I couldn’t figure it out. My family is well known and respected in that town. What was the deal? I still don’t know but honestly, it pissed me off. My dad and his siblings were incredibly stressed. They were frazzled beyond measure. They were all shells of themselves, walking around like zombies, fumbling through the tasks that come along with burying a loved one. I had to constantly prod them to eat. I couldn’t stop thinking of how there was such an abundant amount of food around after my mother’s passing. Foraging for meals was never a concern added to our already muddled minds.

But my disappointment was about more than food. Back in Minneapolis there was a constant stream of people in the house coming to support the family. In Arkansas, I felt deserted by the community. Where was every one? Then they had the nerve to show up in numbers for the wake and treat it like a party? Oh yeah, I was too through with Newport.

Wednesday, September 7, 2011

The Road Trip, Part 12: Is this a wake or a party?

After getting my godsister successfully married off, my dad and I drove back to Arkansas the next morning. The newlyweds were having a BBQ that day but we had a wake to attend. We stopped in Memphis along the way to pick up my brother, who had flown in from Minneapolis for the services.

The juxtaposition of emotions was nauseating. One day I was witnessing the happiest day of a loved one’s life and the very next day I was attending my grandfather’s wake. It seemed only right that tornadoes were chasing us. The whirlwind of emotions swirling inside both my father and I were manifesting themselves in the atmosphere, it seemed.

Arriving in Newport, AR in the pouring rain, we checked into a hotel. My grandfather’s house was filled with family pouring in from the Midwest for the services, so, staying there wasn’t an option. By the time we got checked in and dried off from the rain, we only had time to change clothes before heading off to meet with the rest of the family at the funeral home.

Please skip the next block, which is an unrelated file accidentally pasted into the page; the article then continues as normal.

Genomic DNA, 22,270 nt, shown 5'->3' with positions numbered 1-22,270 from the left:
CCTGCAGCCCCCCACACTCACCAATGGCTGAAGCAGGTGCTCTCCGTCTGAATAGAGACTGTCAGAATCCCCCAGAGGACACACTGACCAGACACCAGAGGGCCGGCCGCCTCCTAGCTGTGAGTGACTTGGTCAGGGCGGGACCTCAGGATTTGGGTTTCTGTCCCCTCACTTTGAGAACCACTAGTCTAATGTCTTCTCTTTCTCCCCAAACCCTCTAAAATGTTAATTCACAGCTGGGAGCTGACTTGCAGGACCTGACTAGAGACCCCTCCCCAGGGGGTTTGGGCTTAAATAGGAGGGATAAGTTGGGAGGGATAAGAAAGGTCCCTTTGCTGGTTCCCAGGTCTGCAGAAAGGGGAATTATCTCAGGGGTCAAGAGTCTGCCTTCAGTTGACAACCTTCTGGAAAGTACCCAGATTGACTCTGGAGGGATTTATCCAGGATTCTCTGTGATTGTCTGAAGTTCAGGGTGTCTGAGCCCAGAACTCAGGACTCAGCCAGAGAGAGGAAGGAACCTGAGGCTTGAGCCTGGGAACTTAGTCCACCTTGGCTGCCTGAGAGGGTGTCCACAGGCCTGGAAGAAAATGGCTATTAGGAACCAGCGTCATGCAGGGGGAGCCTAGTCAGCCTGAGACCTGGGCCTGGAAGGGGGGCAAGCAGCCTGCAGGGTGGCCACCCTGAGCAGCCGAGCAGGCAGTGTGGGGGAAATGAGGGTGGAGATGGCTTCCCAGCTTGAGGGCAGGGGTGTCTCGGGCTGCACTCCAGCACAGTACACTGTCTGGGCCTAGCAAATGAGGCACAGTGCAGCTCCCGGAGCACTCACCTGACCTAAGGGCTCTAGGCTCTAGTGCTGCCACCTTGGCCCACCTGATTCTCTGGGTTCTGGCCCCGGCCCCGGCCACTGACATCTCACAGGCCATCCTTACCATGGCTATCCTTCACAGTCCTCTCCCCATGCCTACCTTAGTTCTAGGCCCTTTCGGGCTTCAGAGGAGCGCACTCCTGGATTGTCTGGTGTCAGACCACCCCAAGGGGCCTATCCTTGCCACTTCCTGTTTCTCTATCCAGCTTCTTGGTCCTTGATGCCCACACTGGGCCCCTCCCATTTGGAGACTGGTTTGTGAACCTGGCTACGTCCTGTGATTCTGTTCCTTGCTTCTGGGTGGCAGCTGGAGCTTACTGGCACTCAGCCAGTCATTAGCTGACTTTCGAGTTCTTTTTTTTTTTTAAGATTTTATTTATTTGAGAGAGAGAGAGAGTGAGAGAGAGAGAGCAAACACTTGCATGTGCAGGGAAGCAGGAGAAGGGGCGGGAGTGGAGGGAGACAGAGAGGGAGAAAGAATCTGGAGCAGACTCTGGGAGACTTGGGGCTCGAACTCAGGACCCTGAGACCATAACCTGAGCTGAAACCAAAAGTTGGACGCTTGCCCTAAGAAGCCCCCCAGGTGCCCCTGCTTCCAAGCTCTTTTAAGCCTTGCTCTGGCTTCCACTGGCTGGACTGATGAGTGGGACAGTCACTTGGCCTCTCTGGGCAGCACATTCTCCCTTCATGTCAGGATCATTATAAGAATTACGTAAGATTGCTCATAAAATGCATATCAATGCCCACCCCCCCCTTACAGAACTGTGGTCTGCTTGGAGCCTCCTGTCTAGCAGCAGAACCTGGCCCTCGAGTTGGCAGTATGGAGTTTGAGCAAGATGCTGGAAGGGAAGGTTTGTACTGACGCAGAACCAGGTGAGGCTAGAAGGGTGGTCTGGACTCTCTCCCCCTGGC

I’ve been to quite a few wakes in my lifetime but I’ve never seen anything like this one. It was like a mix between a class reunion and a funeral. The chapel was filled to capacity with family from Minneapolis, St. Louis and Arkansas. My father’s friends from Memphis also came. There were a lot of family and friends from Newport and they were very excited to see the visitors.

I sat in the pew next to the casket in awe of the atmosphere. One of our distant cousins was literally taking pictures with folks! There was lots of laughing and smiling going on in the back of the room and you could tell the grieving family in the front were just as thrown off by it as I was.

Even in this atmosphere, a few of my family members were crying themselves into fits. All the shaking and chest heaving going on in the front row, I was sure someone was going to pass smooth out while their cousins laughed and chatted in the background. To add to the chaos, there was a gospel CD playing in the background that kept skipping. I kept side-eyeing the CD player and thinking, “Would I be wrong to go turn this thing off?”

I didn’t. I just sat there holding whatever family member’s hand that came to sit next to me and cry. While it felt good to have so much family in the same place, it hurt to see everyone in so much pain.